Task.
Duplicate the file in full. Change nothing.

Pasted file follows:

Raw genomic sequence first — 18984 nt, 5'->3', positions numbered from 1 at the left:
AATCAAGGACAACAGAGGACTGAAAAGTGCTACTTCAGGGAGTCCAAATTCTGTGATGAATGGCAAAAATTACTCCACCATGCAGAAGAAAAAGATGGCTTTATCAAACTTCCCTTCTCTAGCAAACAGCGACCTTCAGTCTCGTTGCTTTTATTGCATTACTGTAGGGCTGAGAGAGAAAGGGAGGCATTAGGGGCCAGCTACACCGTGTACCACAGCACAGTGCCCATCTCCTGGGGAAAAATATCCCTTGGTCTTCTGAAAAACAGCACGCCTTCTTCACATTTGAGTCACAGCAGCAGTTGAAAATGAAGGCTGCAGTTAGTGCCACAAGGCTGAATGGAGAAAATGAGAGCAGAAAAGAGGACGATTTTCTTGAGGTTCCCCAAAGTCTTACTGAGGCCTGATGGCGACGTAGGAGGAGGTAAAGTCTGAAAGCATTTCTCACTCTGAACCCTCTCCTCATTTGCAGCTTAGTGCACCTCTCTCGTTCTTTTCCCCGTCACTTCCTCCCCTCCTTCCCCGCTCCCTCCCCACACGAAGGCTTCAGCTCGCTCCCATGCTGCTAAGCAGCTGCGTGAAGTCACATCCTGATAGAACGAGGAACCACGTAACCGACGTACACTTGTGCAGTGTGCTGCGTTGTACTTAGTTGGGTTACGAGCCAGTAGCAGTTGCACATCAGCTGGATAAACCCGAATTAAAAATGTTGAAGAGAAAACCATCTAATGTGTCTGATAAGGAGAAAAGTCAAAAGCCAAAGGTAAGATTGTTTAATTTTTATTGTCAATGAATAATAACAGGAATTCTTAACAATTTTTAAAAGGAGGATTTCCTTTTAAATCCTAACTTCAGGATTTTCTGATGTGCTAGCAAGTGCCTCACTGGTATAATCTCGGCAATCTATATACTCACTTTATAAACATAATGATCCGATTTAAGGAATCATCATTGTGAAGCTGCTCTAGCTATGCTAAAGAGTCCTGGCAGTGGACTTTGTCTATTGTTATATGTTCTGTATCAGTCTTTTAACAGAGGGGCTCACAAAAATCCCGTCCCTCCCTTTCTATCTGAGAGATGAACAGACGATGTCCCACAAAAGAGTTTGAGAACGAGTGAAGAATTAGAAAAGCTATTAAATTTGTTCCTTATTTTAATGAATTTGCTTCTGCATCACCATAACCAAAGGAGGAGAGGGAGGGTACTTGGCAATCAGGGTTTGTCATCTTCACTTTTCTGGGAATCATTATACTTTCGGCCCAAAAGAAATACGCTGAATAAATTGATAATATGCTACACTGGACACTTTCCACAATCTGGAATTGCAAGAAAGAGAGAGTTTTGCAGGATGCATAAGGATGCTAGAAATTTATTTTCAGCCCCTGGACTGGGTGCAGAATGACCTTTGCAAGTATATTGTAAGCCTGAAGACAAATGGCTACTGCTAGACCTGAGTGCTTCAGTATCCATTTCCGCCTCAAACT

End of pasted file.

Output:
Raw genomic sequence first — 18984 nt, 5'->3', positions numbered from 1 at the left:
AATCAAGGACAACAGAGGACTGAAAAGTGCTACTTCAGGGAGTCCAAATTCTGTGATGAATGGCAAAAATTACTCCACCATGCAGAAGAAAAAGATGGCTTTATCAAACTTCCCTTCTCTAGCAAACAGCGACCTTCAGTCTCGTTGCTTTTATTGCATTACTGTAGGGCTGAGAGAGAAAGGGAGGCATTAGGGGCCAGCTACACCGTGTACCACAGCACAGTGCCCATCTCCTGGGGAAAAATATCCCTTGGTCTTCTGAAAAACAGCACGCCTTCTTCACATTTGAGTCACAGCAGCAGTTGAAAATGAAGGCTGCAGTTAGTGCCACAAGGCTGAATGGAGAAAATGAGAGCAGAAAAGAGGACGATTTTCTTGAGGTTCCCCAAAGTCTTACTGAGGCCTGATGGCGACGTAGGAGGAGGTAAAGTCTGAAAGCATTTCTCACTCTGAACCCTCTCCTCATTTGCAGCTTAGTGCACCTCTCTCGTTCTTTTCCCCGTCACTTCCTCCCCTCCTTCCCCGCTCCCTCCCCACACGAAGGCTTCAGCTCGCTCCCATGCTGCTAAGCAGCTGCGTGAAGTCACATCCTGATAGAACGAGGAACCACGTAACCGACGTACACTTGTGCAGTGTGCTGCGTTGTACTTAGTTGGGTTACGAGCCAGTAGCAGTTGCACATCAGCTGGATAAACCCGAATTAAAAATGTTGAAGAGAAAACCATCTAATGTGTCTGATAAGGAGAAAAGTCAAAAGCCAAAGGTAAGATTGTTTAATTTTTATTGTCAATGAATAATAACAGGAATTCTTAACAATTTTTAAAAGGAGGATTTCCTTTTAAATCCTAACTTCAGGATTTTCTGATGTGCTAGCAAGTGCCTCACTGGTATAATCTCGGCAATCTATATACTCACTTTATAAACATAATGATCCGATTTAAGGAATCATCATTGTGAAGCTGCTCTAGCTATGCTAAAGAGTCCTGGCAGTGGACTTTGTCTATTGTTATATGTTCTGTATCAGTCTTTTAACAGAGGGGCTCACAAAAATCCCGTCCCTCCCTTTCTATCTGAGAGATGAACAGACGATGTCCCACAAAAGAGTTTGAGAACGAGTGAAGAATTAGAAAAGCTATTAAATTTGTTCCTTATTTTAATGAATTTGCTTCTGCATCACCATAACCAAAGGAGGAGAGGGAGGGTACTTGGCAATCAGGGTTTGTCATCTTCACTTTTCTGGGAATCATTATACTTTCGGCCCAAAAGAAATACGCTGAATAAATTGATAATATGCTACACTGGACACTTTCCACAATCTGGAATTGCAAGAAAGAGAGAGTTTTGCAGGATGCATAAGGATGCTAGAAATTTATTTTCAGCCCCTGGACTGGGTGCAGAATGACCTTTGCAAGTATATTGTAAGCCTGAAGACAAATGGCTACTGCTAGACCTGAGTGCTTCAGTATCCATTTCCGCCTCAAACT